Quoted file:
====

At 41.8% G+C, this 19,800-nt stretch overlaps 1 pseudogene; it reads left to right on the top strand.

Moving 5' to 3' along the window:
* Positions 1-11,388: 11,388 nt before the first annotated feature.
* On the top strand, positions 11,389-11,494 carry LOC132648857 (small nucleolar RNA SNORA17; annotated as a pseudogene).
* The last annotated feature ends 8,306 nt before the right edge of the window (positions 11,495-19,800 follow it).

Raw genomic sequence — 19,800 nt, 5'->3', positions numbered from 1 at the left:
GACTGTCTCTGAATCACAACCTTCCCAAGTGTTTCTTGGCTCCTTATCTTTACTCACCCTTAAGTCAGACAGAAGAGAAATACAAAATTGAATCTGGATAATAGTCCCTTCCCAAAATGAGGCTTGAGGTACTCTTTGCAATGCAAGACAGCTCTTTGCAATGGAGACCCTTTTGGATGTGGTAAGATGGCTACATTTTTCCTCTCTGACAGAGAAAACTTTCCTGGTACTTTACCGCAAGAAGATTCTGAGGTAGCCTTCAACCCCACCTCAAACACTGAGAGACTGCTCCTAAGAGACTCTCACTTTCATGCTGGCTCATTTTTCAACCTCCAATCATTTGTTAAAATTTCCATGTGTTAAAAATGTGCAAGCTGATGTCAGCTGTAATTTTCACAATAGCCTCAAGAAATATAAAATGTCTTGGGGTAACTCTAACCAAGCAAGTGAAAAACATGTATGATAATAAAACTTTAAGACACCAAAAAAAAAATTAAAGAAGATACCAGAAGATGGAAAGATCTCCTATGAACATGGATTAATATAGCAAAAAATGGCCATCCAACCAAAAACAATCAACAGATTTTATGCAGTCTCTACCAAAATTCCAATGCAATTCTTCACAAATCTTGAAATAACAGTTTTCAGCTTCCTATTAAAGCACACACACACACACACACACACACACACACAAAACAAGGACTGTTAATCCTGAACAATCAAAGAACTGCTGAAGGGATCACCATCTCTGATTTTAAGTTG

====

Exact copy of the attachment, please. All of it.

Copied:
At 41.8% G+C, this 19,800-nt stretch overlaps 1 pseudogene; it reads left to right on the top strand.

Moving 5' to 3' along the window:
* Positions 1-11,388: 11,388 nt before the first annotated feature.
* On the top strand, positions 11,389-11,494 carry LOC132648857 (small nucleolar RNA SNORA17; annotated as a pseudogene).
* The last annotated feature ends 8,306 nt before the right edge of the window (positions 11,495-19,800 follow it).

Raw genomic sequence — 19,800 nt, 5'->3', positions numbered from 1 at the left:
GACTGTCTCTGAATCACAACCTTCCCAAGTGTTTCTTGGCTCCTTATCTTTACTCACCCTTAAGTCAGACAGAAGAGAAATACAAAATTGAATCTGGATAATAGTCCCTTCCCAAAATGAGGCTTGAGGTACTCTTTGCAATGCAAGACAGCTCTTTGCAATGGAGACCCTTTTGGATGTGGTAAGATGGCTACATTTTTCCTCTCTGACAGAGAAAACTTTCCTGGTACTTTACCGCAAGAAGATTCTGAGGTAGCCTTCAACCCCACCTCAAACACTGAGAGACTGCTCCTAAGAGACTCTCACTTTCATGCTGGCTCATTTTTCAACCTCCAATCATTTGTTAAAATTTCCATGTGTTAAAAATGTGCAAGCTGATGTCAGCTGTAATTTTCACAATAGCCTCAAGAAATATAAAATGTCTTGGGGTAACTCTAACCAAGCAAGTGAAAAACATGTATGATAATAAAACTTTAAGACACCAAAAAAAAAATTAAAGAAGATACCAGAAGATGGAAAGATCTCCTATGAACATGGATTAATATAGCAAAAAATGGCCATCCAACCAAAAACAATCAACAGATTTTATGCAGTCTCTACCAAAATTCCAATGCAATTCTTCACAAATCTTGAAATAACAGTTTTCAGCTTCCTATTAAAGCACACACACACACACACACACACACACACACAAAACAAGGACTGTTAATCCTGAACAATCAAAGAACTGCTGAAGGGATCACCATCTCTGATTTTAAGTTG